Awkward.

Feb. 6th, 2015 07:41 pm
kafj: headshot of KAFJ looking over right shoulder (Default)
[personal profile] kafj
It was my own damn stupid fault. I remember thinking, even as I copy/pasted the information into the email, that it probably wasn't the best idea. But I had two and I needed a third, and I thought it would do, and nobody would be interested, anyway.

Stupid of me.

They always pick the one that you threw in to make up the numbers. Always. No matter how many choices you have to supply, no matter whether it's a choice of restaurants or films or towns, they always pick the one you hoped they wouldn't. It's a law of the universe.

In this case it was a book. My turn to choose the book, but you have to make a shortlist of three. And this group reliably reads and talks about the book, too; it's not like the other book group, which is an excuse for white wine and gossip. I was going for a theme: books by people to whom ten or twelve extra sales might make an appreciable difference. The first two were easy: online friends, both of whom had published books in the past year. The third - well, I thought a while, and remembered a friend of a friend, or, I suppose, a friend's mother, whose book I'd read a decade ago, and thought was OK. Probably. Anyway, it wasn't as if anybody was going to pick it.

And when they did, I figured they knew what they'd let themselves in for.

No. I had forgotten that I had read the book and they hadn't, and so while I knew it was a reasonably faithful (in every sense) retelling of the Gospel, updated two thousand years, set in a nameless occupied territory and narrated by a sparrow, they thought they were getting a searing commentary on Palestine.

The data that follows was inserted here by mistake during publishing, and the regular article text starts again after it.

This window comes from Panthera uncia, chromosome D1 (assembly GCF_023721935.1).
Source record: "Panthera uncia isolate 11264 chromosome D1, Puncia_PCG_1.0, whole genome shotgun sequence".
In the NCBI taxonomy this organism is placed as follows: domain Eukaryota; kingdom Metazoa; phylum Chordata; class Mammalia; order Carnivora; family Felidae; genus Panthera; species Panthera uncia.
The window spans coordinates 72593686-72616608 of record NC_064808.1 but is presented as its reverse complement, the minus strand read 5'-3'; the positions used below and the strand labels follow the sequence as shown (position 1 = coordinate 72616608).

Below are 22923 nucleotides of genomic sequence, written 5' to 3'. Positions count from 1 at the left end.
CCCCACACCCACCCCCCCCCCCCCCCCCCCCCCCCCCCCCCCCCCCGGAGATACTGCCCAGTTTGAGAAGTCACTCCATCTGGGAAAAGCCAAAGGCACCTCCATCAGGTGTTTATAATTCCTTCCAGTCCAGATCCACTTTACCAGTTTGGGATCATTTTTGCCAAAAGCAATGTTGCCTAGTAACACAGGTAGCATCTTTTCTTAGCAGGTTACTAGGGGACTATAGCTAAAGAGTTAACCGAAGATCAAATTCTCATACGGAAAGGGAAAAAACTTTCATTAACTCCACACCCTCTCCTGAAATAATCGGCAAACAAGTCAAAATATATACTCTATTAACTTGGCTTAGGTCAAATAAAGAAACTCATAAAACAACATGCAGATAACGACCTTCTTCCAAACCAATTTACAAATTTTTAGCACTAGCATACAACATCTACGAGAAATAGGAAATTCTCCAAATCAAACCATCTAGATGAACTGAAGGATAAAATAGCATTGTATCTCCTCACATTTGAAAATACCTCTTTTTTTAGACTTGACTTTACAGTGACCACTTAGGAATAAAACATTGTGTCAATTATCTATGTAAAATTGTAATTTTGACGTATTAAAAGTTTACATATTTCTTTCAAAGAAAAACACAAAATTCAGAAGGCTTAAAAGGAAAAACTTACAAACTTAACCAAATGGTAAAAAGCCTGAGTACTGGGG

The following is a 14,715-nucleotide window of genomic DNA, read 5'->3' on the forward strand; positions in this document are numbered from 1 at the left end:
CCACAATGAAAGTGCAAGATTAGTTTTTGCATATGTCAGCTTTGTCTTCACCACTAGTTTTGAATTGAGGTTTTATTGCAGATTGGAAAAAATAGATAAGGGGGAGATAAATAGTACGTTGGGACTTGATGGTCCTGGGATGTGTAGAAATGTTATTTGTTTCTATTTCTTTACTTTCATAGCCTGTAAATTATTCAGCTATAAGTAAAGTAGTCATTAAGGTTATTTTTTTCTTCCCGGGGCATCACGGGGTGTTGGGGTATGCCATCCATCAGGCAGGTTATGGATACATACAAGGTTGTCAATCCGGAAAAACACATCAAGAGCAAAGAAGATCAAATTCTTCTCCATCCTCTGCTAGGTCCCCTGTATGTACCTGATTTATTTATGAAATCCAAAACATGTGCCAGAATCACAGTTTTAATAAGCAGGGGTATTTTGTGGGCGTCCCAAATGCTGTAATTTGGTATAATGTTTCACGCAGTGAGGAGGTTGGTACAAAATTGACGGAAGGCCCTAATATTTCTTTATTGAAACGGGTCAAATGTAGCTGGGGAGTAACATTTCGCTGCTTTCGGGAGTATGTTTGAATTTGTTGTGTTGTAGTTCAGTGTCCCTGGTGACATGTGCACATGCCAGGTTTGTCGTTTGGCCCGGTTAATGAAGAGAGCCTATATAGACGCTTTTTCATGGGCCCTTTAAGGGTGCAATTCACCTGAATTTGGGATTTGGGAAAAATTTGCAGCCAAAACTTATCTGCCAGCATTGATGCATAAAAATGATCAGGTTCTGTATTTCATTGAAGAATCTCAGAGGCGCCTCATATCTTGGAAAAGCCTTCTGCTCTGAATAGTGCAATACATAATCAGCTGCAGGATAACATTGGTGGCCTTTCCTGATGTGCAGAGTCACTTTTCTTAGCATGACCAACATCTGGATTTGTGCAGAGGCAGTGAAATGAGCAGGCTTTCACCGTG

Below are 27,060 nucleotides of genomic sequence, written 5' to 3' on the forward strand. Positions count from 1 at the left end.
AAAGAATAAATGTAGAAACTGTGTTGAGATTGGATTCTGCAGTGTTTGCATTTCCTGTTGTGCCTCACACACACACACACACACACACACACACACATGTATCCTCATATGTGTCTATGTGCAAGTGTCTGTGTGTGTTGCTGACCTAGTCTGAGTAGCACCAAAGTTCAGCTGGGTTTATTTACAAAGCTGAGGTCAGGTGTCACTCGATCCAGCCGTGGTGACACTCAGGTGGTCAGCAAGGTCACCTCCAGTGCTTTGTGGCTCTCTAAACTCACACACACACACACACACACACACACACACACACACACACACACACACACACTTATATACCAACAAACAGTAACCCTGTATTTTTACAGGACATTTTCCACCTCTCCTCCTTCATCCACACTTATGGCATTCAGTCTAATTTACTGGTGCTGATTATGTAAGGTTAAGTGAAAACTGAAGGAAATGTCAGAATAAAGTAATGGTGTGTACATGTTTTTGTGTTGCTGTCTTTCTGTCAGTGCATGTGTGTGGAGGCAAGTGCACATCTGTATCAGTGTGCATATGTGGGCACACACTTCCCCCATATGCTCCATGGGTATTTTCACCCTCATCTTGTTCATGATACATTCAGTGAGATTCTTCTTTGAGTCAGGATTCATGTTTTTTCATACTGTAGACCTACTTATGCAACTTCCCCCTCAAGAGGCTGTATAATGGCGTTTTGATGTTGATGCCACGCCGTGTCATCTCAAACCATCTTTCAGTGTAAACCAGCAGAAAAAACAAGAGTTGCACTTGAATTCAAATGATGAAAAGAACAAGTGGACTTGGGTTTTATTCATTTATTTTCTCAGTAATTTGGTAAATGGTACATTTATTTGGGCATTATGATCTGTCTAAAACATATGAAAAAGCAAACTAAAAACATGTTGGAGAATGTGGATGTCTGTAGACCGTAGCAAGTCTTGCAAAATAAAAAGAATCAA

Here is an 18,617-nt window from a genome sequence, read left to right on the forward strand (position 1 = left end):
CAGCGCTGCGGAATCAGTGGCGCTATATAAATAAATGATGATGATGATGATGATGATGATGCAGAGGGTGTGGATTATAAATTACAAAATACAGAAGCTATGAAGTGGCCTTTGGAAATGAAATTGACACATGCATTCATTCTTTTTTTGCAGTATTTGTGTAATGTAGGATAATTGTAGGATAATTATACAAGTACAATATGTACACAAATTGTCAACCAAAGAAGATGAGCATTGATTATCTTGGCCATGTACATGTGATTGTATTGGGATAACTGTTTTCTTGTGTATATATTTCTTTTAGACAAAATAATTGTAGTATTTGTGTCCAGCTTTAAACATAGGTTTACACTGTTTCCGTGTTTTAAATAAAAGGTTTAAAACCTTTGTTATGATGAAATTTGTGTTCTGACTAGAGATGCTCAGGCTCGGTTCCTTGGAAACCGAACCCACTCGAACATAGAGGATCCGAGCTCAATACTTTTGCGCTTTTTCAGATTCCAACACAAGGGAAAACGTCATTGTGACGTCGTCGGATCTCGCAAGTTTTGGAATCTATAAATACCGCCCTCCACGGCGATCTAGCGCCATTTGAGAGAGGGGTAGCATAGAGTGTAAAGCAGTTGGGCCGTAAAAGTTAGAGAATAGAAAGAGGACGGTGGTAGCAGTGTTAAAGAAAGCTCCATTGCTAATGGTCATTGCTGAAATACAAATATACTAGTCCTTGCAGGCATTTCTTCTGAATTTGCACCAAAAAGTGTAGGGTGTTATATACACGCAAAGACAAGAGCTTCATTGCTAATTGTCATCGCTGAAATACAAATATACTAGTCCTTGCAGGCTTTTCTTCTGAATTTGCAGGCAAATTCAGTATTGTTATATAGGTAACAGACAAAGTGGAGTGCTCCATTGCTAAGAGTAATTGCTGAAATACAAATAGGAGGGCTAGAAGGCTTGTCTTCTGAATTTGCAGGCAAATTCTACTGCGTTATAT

And because nobody reads the same book anyway, what they saw was the sort of book that gets handed out to the church youth group to pass on to their friends, a shameless attempt at conversion. Not, I was assured, an attempt by me, but still...

The first irony is that it is more the sort of book that is aimed at sending a rocket up smug churchgoers. It makes Oscar Romero look centrist, and spares the institutional Church not one whit. But I do not blame anybody for bouncing off it before that became obvious. I am feeling awful that I put anybody in a position to bounce. I should have reread the thing before I nominated it - but even then, would I have noticed? I have my issues with it (why no lefty Mary-the-Mother-of-God? and what is going on with the faux Damon Runyon prose style?) but it hadn't even occurred to me that people might think... argh.

The second irony is that, after years of feeling guilty about feeling ambivalent about attempting to convert people, and consequently never attempting to convert anyone, I have only recently come out and said that I do not proselytise, dammit. And, I find, I am mortified to think that anybody might have thought I had been, even for long enough to discard the idea immediately.

I think the moral of the story is twofold: firstly, never to choose anything that you wouldn't actually want to watch/read/visit; secondly, that I need to do a lot of work on this 'not giving a damn what people think of me' thing.

And, a bonus half moral, to trust my damn instincts in the first place.

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Kathleen Jowitt

April 2015

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